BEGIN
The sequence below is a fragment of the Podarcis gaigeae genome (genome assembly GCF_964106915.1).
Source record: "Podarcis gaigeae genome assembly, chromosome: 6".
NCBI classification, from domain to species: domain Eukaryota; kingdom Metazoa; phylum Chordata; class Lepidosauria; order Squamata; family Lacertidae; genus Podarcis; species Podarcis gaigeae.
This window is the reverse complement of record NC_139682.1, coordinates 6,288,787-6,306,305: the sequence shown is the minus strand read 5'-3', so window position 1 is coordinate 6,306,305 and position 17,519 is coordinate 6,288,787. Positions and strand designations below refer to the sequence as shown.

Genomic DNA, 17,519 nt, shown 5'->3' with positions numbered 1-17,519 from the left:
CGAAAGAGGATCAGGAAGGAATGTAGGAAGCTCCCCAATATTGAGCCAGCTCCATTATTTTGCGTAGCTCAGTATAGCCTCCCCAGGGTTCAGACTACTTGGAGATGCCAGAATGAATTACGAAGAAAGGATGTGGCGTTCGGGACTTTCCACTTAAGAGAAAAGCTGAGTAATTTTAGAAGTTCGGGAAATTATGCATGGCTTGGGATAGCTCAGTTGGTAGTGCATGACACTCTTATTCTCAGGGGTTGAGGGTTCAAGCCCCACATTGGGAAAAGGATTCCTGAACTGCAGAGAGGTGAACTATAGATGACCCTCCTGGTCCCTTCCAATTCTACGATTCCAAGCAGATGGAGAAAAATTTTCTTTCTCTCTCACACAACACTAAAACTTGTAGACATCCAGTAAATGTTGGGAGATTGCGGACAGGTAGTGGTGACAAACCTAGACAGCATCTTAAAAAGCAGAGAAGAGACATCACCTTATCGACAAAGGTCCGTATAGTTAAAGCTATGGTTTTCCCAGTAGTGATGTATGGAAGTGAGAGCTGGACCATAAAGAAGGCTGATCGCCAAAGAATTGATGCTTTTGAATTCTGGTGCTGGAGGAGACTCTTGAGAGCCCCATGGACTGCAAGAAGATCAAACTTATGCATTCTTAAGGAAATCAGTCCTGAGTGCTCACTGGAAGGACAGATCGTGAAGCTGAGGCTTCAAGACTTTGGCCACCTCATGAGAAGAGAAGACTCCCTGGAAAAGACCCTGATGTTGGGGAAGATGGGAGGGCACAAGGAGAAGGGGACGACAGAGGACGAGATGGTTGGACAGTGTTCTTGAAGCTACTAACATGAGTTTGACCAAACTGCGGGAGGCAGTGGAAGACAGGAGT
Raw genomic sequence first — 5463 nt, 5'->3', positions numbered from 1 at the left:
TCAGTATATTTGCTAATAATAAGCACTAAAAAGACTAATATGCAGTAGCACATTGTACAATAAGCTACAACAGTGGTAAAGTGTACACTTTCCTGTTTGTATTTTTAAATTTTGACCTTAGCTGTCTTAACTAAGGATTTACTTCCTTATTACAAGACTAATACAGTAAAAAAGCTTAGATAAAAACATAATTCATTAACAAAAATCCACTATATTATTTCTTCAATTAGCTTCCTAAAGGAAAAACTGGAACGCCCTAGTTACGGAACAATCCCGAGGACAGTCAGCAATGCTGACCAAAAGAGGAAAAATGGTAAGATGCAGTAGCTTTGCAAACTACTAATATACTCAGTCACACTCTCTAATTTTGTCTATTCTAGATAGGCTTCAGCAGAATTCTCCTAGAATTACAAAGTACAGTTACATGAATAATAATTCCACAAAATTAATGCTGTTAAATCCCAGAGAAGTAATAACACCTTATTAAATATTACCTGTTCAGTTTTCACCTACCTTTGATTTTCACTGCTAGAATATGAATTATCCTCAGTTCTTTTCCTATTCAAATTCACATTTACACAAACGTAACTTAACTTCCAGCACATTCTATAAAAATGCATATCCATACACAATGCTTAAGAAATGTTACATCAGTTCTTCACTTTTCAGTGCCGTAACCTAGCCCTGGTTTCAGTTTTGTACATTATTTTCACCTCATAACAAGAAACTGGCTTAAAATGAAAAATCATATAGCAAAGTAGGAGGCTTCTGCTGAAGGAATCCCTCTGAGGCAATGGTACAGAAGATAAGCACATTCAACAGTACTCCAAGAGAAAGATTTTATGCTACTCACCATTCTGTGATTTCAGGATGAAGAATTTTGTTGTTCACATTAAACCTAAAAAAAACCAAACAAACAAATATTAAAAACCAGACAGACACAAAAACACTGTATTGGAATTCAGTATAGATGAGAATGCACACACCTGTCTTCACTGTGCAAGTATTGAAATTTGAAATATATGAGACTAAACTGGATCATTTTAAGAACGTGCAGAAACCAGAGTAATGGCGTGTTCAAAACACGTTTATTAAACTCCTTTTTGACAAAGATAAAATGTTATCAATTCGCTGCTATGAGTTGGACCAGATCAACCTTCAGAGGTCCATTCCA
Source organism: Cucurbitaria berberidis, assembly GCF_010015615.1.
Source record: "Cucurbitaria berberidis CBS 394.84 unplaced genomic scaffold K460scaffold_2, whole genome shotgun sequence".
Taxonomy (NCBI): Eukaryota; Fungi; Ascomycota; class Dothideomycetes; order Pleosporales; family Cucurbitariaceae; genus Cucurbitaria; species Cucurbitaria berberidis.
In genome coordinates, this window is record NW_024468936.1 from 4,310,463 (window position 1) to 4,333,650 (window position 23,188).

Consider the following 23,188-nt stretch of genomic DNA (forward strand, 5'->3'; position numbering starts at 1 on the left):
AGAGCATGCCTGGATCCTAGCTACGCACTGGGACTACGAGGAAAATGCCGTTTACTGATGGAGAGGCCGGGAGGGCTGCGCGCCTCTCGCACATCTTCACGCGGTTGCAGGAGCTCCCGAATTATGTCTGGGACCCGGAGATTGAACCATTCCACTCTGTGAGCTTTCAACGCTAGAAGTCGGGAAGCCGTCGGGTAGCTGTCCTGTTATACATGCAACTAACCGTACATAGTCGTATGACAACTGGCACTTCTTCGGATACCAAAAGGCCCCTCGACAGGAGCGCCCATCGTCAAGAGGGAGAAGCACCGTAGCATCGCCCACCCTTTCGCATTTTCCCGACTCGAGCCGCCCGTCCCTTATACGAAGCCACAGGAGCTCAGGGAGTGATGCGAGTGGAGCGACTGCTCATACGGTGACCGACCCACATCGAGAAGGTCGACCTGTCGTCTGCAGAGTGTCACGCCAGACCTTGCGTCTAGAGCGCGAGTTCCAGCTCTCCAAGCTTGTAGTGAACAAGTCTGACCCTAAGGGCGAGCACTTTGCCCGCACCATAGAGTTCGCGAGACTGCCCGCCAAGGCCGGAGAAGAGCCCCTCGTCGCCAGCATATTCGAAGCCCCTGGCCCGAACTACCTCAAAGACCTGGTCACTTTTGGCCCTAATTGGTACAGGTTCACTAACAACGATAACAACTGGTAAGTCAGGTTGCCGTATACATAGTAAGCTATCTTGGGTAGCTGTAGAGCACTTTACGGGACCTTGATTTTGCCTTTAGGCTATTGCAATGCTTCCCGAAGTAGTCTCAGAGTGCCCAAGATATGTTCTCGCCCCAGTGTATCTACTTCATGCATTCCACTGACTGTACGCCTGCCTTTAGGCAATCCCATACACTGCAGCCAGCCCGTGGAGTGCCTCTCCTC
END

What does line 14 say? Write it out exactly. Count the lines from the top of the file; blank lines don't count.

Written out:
AGAGCATGCCTGGATCCTAGCTACGCACTGGGACTACGAGGAAAATGCCGTTTACTGATGGAGAGGCCGGGAGGGCTGCGCGCCTCTCGCACATCTTCACGCGGTTGCAGGAGCTCCCGAATTATGTCTGGGACCCGGAGATTGAACCATTCCACTCTGTGAGCTTTCAACGCTAGAAGTCGGGAAGCCGTCGGGTAGCTGTCCTGTTATACATGCAACTAACCGTACATAGTCGTATGACAACTGGCACTTCTTCGGATACCAAAAGGCCCCTCGACAGGAGCGCCCATCGTCAAGAGGGAGAAGCACCGTAGCATCGCCCACCCTTTCGCATTTTCCCGACTCGAGCCGCCCGTCCCTTATACGAAGCCACAGGAGCTCAGGGAGTGATGCGAGTGGAGCGACTGCTCATACGGTGACCGACCCACATCGAGAAGGTCGACCTGTCGTCTGCAGAGTGTCACGCCAGACCTTGCGTCTAGAGCGCGAGTTCCAGCTCTCCAAGCTTGTAGTGAACAAGTCTGACCCTAAGGGCGAGCACTTTGCCCGCACCATAGAGTTCGCGAGACTGCCCGCCAAGGCCGGAGAAGAGCCCCTCGTCGCCAGCATATTCGAAGCCCCTGGCCCGAACTACCTCAAAGACCTGGTCACTTTTGGCCCTAATTGGTACAGGTTCACTAACAACGATAACAACTGGTAAGTCAGGTTGCCGTATACATAGTAAGCTATCTTGGGTAGCTGTAGAGCACTTTACGGGACCTTGATTTTGCCTTTAGGCTATTGCAATGCTTCCCGAAGTAGTCTCAGAGTGCCCAAGATATGTTCTCGCCCCAGTGTATCTACTTCATGCATTCCACTGACTGTACGCCTGCCTTTAGGCAATCCCATACACTGCAGCCAGCCCGTGGAGTGCCTCTCCTC